By the late 1800s St. Paul's railroad network was fast building, roads were being constructed to connect St. Paul to other nearby communities, the city was quickly securing business contracts thus becoming a rivaling commercial center to it's adversary to the southeast, and St. Paul had already shattered the monopoly that Chicago had for decades - the livestock and meatpacking industry.

By the late 1800s, St. Paul became the largest railroad hub in the upper Midwest.

The development of the live stock industry in 1886 in South St. Paul was a practical business decision - there was no sense in shipping livestock from Minnesota to Chicago; having it slaughtered, dressed, and packed, then shipped back up to Minnesota.

South St. Paul plotted land for business development, railroad tycoon Alpheus Beede Stickney quickly purchased the land to create the St. Paul Union Stockyard Company. This company quickly became the livestock center of the upper Midwest. The location of the stockyard was on the main line of the Minnesota & Northwestern railway, lying directly on the west bank of the Mississippi river roughly five miles south-southeast of downtown St. Paul. Erected at the stock yard was a pork packing house, hog killing house, lard refinery, beef killing house, smokehouse, ice houses, and 36 miles of transfer rails.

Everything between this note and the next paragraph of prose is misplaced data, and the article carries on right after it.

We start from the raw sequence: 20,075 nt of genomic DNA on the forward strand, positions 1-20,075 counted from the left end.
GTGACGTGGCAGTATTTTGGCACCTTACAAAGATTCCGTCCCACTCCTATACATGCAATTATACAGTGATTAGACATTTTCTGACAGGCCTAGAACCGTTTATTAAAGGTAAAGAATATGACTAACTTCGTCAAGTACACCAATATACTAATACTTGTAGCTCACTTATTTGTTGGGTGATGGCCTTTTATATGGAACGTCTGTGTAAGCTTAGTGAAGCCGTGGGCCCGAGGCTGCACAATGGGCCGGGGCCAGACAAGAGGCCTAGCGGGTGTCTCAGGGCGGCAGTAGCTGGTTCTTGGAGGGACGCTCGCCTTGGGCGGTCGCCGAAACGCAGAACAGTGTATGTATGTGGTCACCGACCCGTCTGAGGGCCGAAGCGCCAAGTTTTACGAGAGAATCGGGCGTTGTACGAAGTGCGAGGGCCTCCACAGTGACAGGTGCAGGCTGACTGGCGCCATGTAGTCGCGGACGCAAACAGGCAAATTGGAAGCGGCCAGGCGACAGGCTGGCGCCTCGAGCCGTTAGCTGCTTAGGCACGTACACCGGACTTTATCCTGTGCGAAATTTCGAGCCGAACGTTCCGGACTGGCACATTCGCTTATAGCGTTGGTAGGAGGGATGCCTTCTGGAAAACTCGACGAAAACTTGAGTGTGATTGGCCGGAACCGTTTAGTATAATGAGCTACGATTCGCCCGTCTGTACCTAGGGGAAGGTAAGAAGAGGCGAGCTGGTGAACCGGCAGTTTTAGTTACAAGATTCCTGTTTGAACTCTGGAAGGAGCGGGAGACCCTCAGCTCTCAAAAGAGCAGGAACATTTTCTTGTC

An aerial sketch of the St. Paul Union Stockyard Company plans in South St. Paul, 1886.

By 1886, the Stockyards Exchange Building was erected. Constructed of brick and Minnesota limestone, this building was 60 by 100 feet and four stories high and contained principal offices for the stockyard. With the quick development of the stockyard industry, local businessmen established the city of South St. Paul in 1887.

The Stockyards Exchange Building. The building is still in used today for weddings and events.

The St. Paul Union Stockyard Company employed tens of thousands of laborers and was a pioneering force in the economy of St. Paul and the surrounding area for over a century. Today, all that remains of the St. Paul Union Stockyard Company is the Stockyards Exchange Building and the entrance gates to the stockyards. The rest of the area has been redeveloped for light industrial usage.